Why the Government’s announcement on disability benefits means fewer people will need foodbanks

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Abby Jitendra, Policy and Research Manager

Every week foodbanks in our network meet people with health conditions or disabilities who, without emergency help from the local community, would have faced going hungry. Just as we all expect to be able to access free healthcare anywhere in the UK, we would expect that if you are struggling to get by because of a health condition, sufficient financial support would be available. But poor administration and continued reductions in disabled people’s benefit payments mean the welfare safety net, which should be freeing people from the restraints of poverty, is locking people in.

That’s why the Government’s announcement last week on disability benefits is such a positive step. The Secretary of State announced that people receiving the Severe Disability Premium, an additional payment given to people receiving benefits due to health conditions, would not be moved onto Universal Credit. The Government also announced that the people who had moved onto Universal Credit but had lost their Severe Disability Premium in the change would be backdated payments.

The Severe Disability Premium is, for half a million people in the UK, a lifeline which allows people with some of the most serious and life-altering disabilities, such as blindness or severe motor impairment, to support themselves more easily.

Weekly, it amounts to £64.30 for a single person and £128.60 for a couple, which pays for essentials like transport and shelter for people whose health conditions mean a significantly higher cost of living. And it can mean the difference between needing a foodbank and being able to feed yourself and your family.

We know that disabled people and people with long-term health conditions are more likely to need a foodbank than any other group – our research with the University of Oxford found that half of all households using foodbanks contained someone who was disabled, while three-quarters included someone with a long term health condition. A clear way to reduce destitution in the UK would be to ensure these people have enough to live on.

But research shows people with health conditions are increasingly more likely to find themselves in financial difficulty and debt, which makes top-up payments for disabled people essential.


Under the current system, people are arbitrarily losing this lifeline simply through the postcode lottery of living in an area with full Universal Credit service, and simply because they are a few months before ‘managed migration’. This is the manual migration of claimants onto the new system, for which there is ‘transitional protection’ (a guarantee that your Universal Credit award will be the same amount, or higher, than your current benefit payment if you are moving from legacy benefits). But this only applies to people who aren’t already on Universal Credit by the time the department start manually moving them to the new system.

Even more importantly, though, because benefit levels under the Universal Credit payment structure tend to be less generous, transitional protection provides a strong defence against the erosion of your benefit payments. There have been cuts to disability benefits more generally, as well as child benefits, and the benefits freeze means that all benefits have lost value over the last two years, and will continue to do so unless they are uprated in line with inflation.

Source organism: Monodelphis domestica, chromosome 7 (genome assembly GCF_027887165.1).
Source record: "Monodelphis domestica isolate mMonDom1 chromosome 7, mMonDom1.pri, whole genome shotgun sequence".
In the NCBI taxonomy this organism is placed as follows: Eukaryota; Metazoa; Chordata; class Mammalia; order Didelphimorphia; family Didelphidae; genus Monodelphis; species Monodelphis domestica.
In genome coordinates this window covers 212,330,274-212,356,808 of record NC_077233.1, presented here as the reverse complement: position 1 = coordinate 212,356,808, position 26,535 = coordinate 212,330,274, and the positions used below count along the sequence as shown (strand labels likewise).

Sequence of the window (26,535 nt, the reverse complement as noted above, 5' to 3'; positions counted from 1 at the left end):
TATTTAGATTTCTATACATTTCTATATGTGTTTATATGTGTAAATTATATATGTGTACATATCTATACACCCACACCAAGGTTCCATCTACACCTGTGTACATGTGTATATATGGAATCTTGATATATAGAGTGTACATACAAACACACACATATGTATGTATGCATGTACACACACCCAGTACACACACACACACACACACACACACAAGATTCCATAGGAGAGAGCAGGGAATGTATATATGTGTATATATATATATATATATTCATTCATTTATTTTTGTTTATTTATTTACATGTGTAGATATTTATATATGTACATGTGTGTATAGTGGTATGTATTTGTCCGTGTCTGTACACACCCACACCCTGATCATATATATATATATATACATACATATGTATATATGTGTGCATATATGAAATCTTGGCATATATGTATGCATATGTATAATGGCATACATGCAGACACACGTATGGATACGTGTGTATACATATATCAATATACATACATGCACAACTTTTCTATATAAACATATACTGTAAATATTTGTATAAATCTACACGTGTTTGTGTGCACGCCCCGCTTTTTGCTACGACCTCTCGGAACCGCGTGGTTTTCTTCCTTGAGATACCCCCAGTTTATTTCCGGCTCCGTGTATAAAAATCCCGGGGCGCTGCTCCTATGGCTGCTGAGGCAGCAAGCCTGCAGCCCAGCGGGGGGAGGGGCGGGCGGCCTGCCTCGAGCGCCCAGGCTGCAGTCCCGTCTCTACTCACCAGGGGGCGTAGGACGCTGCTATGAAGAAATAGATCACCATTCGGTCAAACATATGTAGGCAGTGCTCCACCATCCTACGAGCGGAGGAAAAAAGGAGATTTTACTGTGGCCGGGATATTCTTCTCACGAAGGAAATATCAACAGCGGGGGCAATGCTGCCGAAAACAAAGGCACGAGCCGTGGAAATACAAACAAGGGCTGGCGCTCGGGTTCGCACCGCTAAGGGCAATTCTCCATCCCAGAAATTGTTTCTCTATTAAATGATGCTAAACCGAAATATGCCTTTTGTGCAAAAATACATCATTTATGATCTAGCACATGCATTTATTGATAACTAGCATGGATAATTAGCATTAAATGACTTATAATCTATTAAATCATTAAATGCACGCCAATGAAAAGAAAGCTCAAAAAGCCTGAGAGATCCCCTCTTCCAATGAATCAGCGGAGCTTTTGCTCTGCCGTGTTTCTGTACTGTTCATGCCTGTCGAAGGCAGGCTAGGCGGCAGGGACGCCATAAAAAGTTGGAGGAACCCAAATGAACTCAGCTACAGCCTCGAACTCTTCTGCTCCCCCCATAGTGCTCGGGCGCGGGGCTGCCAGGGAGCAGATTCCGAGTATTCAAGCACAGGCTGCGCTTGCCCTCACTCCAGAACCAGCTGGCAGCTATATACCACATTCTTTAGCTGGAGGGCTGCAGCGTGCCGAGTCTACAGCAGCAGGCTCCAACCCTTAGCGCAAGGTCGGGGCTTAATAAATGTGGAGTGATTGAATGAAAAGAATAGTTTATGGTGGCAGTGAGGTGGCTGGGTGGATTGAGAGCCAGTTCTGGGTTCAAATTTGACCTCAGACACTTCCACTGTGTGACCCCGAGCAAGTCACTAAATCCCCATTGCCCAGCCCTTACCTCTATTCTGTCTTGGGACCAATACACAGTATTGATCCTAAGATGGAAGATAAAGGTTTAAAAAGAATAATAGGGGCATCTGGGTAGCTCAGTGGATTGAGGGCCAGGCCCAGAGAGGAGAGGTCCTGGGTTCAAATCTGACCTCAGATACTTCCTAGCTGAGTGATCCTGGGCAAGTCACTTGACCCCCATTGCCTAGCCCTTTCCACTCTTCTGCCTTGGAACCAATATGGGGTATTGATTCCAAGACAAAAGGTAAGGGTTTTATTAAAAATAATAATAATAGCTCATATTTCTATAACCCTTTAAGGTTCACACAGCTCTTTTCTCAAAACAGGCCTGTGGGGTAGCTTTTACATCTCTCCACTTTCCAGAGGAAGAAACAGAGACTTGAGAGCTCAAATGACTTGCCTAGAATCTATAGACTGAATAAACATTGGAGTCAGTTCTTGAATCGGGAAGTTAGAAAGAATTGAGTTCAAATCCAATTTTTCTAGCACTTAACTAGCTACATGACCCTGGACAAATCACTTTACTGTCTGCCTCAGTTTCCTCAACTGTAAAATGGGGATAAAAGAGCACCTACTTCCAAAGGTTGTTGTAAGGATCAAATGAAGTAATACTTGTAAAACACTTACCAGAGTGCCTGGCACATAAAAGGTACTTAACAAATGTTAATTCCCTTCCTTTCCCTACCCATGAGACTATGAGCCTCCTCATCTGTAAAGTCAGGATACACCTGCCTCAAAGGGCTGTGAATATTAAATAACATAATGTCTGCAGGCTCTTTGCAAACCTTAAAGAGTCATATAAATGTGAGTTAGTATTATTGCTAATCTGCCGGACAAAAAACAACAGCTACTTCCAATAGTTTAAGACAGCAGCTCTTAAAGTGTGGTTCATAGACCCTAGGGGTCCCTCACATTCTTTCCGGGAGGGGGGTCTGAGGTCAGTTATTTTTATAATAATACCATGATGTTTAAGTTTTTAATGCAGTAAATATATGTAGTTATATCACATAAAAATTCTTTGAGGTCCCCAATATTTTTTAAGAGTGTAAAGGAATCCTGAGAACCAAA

Our Left Behind research looking at the experience of being on Universal Credit found that only 5% of respondents with a health condition said their full Universal Credit payment covered their cost of living, compared to 8% of respondents who did not state any health condition. As one respondent said:

‘Universal Credit is a lot less than Jobseeker’s Allowance with a disability premium which is what I used to be on.’

When the changes announced by the Secretary of State kick in, not only will people be able keep more of their money, they also won’t have to wait five or more weeks for their first payment, will continue to be paid more frequently, and won’t need to look for more hours if they are already in work. And it’ll mean that some of the most vulnerable people in our country will be less likely to need a foodbank in the future.

It’s not all good – people receiving disability premiums or enhanced disability premiums will not be helped by this change – they still stand to lose hundreds of pounds a year if they move onto Universal Credit before managed migration. Even with transitional protection, if they have a change of circumstances, such as moving to a new area, they will be reassessed and most likely lose out.

And last week the Department’s own commissioned research admitted that claimants with long-term health conditions were ‘faring less well’ under Universal Credit, with incomes and labour prospects in this group stagnating.

Our benefits system was created to protect people from destitution. Clearly, there is more that needs to be done to make sure disabled people don’t fall through the cracks and find themselves at a foodbank.

But this is a positive step towards recognising the key principle on which the welfare state was built: making sure people have enough money to live on is the best defence against poverty, and it’s a defence we all expect to be able to access when it’s most needed.